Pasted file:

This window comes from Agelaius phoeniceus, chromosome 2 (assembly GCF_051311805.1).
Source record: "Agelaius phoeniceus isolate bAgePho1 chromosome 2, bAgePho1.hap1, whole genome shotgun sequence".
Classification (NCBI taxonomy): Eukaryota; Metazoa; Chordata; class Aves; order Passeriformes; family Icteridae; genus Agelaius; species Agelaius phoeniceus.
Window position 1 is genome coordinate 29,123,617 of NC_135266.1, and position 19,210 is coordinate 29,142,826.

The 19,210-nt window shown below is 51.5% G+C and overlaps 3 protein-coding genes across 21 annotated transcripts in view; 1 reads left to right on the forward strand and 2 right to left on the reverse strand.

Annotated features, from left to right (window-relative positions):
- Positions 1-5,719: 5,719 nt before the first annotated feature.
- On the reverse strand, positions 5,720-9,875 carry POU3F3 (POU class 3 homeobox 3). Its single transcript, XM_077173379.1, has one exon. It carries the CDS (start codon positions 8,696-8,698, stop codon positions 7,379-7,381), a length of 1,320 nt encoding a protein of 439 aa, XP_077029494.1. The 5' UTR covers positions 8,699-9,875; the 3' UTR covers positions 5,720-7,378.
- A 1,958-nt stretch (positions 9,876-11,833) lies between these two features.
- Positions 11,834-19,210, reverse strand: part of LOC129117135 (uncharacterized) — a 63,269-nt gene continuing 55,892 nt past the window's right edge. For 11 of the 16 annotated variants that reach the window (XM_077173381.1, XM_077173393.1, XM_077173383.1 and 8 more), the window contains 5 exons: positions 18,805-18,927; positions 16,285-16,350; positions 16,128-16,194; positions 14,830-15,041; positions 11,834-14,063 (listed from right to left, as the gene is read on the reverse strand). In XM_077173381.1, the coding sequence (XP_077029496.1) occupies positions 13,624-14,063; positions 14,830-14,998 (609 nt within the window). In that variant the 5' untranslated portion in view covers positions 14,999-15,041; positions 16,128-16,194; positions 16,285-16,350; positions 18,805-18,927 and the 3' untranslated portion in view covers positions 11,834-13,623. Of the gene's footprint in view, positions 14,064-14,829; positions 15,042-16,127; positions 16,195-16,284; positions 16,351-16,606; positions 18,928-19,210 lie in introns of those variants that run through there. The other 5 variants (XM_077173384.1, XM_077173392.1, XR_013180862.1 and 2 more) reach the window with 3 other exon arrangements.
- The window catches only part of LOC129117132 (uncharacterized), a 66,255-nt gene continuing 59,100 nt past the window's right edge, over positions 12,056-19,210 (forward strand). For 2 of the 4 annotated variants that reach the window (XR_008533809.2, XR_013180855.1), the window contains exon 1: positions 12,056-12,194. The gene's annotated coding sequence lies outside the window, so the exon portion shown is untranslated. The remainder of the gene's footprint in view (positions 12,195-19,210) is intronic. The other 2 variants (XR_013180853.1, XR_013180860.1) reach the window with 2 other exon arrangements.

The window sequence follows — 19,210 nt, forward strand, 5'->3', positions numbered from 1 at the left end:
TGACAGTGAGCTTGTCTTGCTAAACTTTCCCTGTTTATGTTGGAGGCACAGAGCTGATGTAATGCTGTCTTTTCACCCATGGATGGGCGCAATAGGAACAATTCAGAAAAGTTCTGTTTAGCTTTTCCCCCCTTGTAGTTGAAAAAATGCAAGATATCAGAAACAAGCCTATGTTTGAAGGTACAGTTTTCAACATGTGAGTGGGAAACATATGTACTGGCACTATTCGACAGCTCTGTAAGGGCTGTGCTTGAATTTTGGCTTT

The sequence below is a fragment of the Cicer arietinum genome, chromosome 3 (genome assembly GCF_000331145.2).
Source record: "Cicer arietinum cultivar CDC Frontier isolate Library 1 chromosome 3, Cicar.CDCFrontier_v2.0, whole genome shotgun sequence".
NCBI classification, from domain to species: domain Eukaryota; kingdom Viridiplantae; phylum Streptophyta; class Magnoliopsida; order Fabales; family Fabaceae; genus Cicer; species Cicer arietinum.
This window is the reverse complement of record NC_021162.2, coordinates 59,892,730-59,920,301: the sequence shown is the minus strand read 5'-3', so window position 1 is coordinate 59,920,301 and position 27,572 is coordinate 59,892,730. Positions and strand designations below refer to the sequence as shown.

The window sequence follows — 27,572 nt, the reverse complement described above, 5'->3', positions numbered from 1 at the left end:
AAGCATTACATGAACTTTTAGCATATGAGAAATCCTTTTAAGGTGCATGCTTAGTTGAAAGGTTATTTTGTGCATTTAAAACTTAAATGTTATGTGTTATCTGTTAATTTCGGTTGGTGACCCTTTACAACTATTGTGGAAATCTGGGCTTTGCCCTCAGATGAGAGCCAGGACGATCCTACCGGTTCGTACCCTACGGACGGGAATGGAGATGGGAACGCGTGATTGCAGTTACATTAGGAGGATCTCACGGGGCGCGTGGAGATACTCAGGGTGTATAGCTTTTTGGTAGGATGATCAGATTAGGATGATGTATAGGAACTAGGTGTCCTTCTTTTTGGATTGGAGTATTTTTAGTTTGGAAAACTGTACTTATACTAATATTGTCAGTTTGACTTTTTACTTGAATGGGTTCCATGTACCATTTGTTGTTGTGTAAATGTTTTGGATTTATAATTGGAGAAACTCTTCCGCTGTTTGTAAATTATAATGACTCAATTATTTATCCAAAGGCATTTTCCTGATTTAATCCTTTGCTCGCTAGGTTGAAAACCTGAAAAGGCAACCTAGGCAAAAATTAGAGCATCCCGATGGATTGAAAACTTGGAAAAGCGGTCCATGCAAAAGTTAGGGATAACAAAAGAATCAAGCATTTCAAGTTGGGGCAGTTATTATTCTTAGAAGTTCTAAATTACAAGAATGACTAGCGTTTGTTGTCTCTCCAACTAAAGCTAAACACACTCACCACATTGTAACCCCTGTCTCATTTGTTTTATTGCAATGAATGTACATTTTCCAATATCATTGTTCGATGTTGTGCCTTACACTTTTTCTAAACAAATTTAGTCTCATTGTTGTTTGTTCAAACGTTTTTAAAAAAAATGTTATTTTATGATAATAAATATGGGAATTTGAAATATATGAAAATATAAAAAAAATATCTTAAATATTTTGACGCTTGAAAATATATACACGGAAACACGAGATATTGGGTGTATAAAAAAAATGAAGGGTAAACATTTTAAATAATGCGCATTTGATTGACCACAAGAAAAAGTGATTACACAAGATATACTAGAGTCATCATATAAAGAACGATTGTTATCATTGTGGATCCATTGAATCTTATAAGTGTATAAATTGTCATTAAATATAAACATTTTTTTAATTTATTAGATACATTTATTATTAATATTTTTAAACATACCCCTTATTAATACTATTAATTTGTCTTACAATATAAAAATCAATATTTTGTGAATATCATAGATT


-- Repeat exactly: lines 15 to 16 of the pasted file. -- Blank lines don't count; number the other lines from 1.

Source record: "Cicer arietinum cultivar CDC Frontier isolate Library 1 chromosome 3, Cicar.CDCFrontier_v2.0, whole genome shotgun sequence".
NCBI classification, from domain to species: domain Eukaryota; kingdom Viridiplantae; phylum Streptophyta; class Magnoliopsida; order Fabales; family Fabaceae; genus Cicer; species Cicer arietinum.